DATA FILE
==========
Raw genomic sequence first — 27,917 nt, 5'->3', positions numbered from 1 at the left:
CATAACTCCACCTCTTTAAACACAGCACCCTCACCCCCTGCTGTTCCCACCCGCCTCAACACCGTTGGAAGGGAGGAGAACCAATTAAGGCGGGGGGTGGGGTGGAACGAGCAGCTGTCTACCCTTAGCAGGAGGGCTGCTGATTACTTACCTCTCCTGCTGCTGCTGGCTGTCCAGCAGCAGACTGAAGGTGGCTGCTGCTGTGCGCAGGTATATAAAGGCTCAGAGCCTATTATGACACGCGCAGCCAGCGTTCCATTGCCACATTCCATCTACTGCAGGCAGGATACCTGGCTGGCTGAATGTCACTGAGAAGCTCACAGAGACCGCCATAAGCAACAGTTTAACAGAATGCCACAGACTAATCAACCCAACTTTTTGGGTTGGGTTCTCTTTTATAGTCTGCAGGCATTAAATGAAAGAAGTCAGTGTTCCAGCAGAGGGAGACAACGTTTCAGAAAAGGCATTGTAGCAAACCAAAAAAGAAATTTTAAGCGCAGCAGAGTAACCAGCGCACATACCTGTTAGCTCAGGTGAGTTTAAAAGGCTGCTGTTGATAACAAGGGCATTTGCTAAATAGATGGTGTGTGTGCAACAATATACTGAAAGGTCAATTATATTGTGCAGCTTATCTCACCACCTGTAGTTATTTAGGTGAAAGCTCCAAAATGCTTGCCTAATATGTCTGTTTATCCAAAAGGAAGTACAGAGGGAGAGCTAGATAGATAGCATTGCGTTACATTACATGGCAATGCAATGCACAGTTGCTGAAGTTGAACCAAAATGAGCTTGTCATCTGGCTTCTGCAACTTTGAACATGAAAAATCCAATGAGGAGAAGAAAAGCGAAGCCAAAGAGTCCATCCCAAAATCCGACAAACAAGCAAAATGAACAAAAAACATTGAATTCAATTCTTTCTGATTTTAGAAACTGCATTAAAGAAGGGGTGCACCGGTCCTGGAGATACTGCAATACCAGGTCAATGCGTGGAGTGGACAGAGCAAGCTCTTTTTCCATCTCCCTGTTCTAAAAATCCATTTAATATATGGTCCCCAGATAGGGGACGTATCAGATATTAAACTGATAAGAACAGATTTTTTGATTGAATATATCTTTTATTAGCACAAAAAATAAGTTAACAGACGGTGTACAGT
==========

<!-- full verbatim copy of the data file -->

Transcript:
Raw genomic sequence first — 27,917 nt, 5'->3', positions numbered from 1 at the left:
CATAACTCCACCTCTTTAAACACAGCACCCTCACCCCCTGCTGTTCCCACCCGCCTCAACACCGTTGGAAGGGAGGAGAACCAATTAAGGCGGGGGGTGGGGTGGAACGAGCAGCTGTCTACCCTTAGCAGGAGGGCTGCTGATTACTTACCTCTCCTGCTGCTGCTGGCTGTCCAGCAGCAGACTGAAGGTGGCTGCTGCTGTGCGCAGGTATATAAAGGCTCAGAGCCTATTATGACACGCGCAGCCAGCGTTCCATTGCCACATTCCATCTACTGCAGGCAGGATACCTGGCTGGCTGAATGTCACTGAGAAGCTCACAGAGACCGCCATAAGCAACAGTTTAACAGAATGCCACAGACTAATCAACCCAACTTTTTGGGTTGGGTTCTCTTTTATAGTCTGCAGGCATTAAATGAAAGAAGTCAGTGTTCCAGCAGAGGGAGACAACGTTTCAGAAAAGGCATTGTAGCAAACCAAAAAAGAAATTTTAAGCGCAGCAGAGTAACCAGCGCACATACCTGTTAGCTCAGGTGAGTTTAAAAGGCTGCTGTTGATAACAAGGGCATTTGCTAAATAGATGGTGTGTGTGCAACAATATACTGAAAGGTCAATTATATTGTGCAGCTTATCTCACCACCTGTAGTTATTTAGGTGAAAGCTCCAAAATGCTTGCCTAATATGTCTGTTTATCCAAAAGGAAGTACAGAGGGAGAGCTAGATAGATAGCATTGCGTTACATTACATGGCAATGCAATGCACAGTTGCTGAAGTTGAACCAAAATGAGCTTGTCATCTGGCTTCTGCAACTTTGAACATGAAAAATCCAATGAGGAGAAGAAAAGCGAAGCCAAAGAGTCCATCCCAAAATCCGACAAACAAGCAAAATGAACAAAAAACATTGAATTCAATTCTTTCTGATTTTAGAAACTGCATTAAAGAAGGGGTGCACCGGTCCTGGAGATACTGCAATACCAGGTCAATGCGTGGAGTGGACAGAGCAAGCTCTTTTTCCATCTCCCTGTTCTAAAAATCCATTTAATATATGGTCCCCAGATAGGGGACGTATCAGATATTAAACTGATAAGAACAGATTTTTTGATTGAATATATCTTTTATTAGCACAAAAAATAAGTTAACAGACGGTGTACAGT